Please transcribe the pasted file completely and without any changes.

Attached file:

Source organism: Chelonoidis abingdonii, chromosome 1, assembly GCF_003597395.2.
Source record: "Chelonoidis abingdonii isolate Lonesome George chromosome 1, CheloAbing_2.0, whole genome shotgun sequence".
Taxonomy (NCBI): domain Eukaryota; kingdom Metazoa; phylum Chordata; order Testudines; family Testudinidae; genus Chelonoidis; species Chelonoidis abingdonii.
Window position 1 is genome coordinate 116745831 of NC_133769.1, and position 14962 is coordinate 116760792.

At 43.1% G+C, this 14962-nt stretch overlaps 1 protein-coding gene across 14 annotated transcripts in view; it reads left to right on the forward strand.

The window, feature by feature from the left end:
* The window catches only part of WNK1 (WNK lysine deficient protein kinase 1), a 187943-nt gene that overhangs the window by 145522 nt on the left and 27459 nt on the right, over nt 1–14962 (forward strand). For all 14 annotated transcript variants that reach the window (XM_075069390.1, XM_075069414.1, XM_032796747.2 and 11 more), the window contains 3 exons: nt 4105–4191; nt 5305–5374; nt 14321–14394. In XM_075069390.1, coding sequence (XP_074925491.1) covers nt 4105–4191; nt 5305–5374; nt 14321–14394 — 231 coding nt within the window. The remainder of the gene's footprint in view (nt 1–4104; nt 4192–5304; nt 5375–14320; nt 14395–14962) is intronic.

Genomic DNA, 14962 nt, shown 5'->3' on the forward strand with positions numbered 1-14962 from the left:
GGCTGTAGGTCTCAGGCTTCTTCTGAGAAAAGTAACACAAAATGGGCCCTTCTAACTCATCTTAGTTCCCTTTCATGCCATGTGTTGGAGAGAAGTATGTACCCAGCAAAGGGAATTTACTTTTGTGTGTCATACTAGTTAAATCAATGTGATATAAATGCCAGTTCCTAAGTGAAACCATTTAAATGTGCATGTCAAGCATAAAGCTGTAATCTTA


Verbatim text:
Source organism: Chelonoidis abingdonii, chromosome 1, assembly GCF_003597395.2.
Source record: "Chelonoidis abingdonii isolate Lonesome George chromosome 1, CheloAbing_2.0, whole genome shotgun sequence".
Taxonomy (NCBI): domain Eukaryota; kingdom Metazoa; phylum Chordata; order Testudines; family Testudinidae; genus Chelonoidis; species Chelonoidis abingdonii.
Window position 1 is genome coordinate 116745831 of NC_133769.1, and position 14962 is coordinate 116760792.

At 43.1% G+C, this 14962-nt stretch overlaps 1 protein-coding gene across 14 annotated transcripts in view; it reads left to right on the forward strand.

The window, feature by feature from the left end:
* The window catches only part of WNK1 (WNK lysine deficient protein kinase 1), a 187943-nt gene that overhangs the window by 145522 nt on the left and 27459 nt on the right, over nt 1–14962 (forward strand). For all 14 annotated transcript variants that reach the window (XM_075069390.1, XM_075069414.1, XM_032796747.2 and 11 more), the window contains 3 exons: nt 4105–4191; nt 5305–5374; nt 14321–14394. In XM_075069390.1, coding sequence (XP_074925491.1) covers nt 4105–4191; nt 5305–5374; nt 14321–14394 — 231 coding nt within the window. The remainder of the gene's footprint in view (nt 1–4104; nt 4192–5304; nt 5375–14320; nt 14395–14962) is intronic.

Genomic DNA, 14962 nt, shown 5'->3' on the forward strand with positions numbered 1-14962 from the left:
GGCTGTAGGTCTCAGGCTTCTTCTGAGAAAAGTAACACAAAATGGGCCCTTCTAACTCATCTTAGTTCCCTTTCATGCCATGTGTTGGAGAGAAGTATGTACCCAGCAAAGGGAATTTACTTTTGTGTGTCATACTAGTTAAATCAATGTGATATAAATGCCAGTTCCTAAGTGAAACCATTTAAATGTGCATGTCAAGCATAAAGCTGTAATCTTA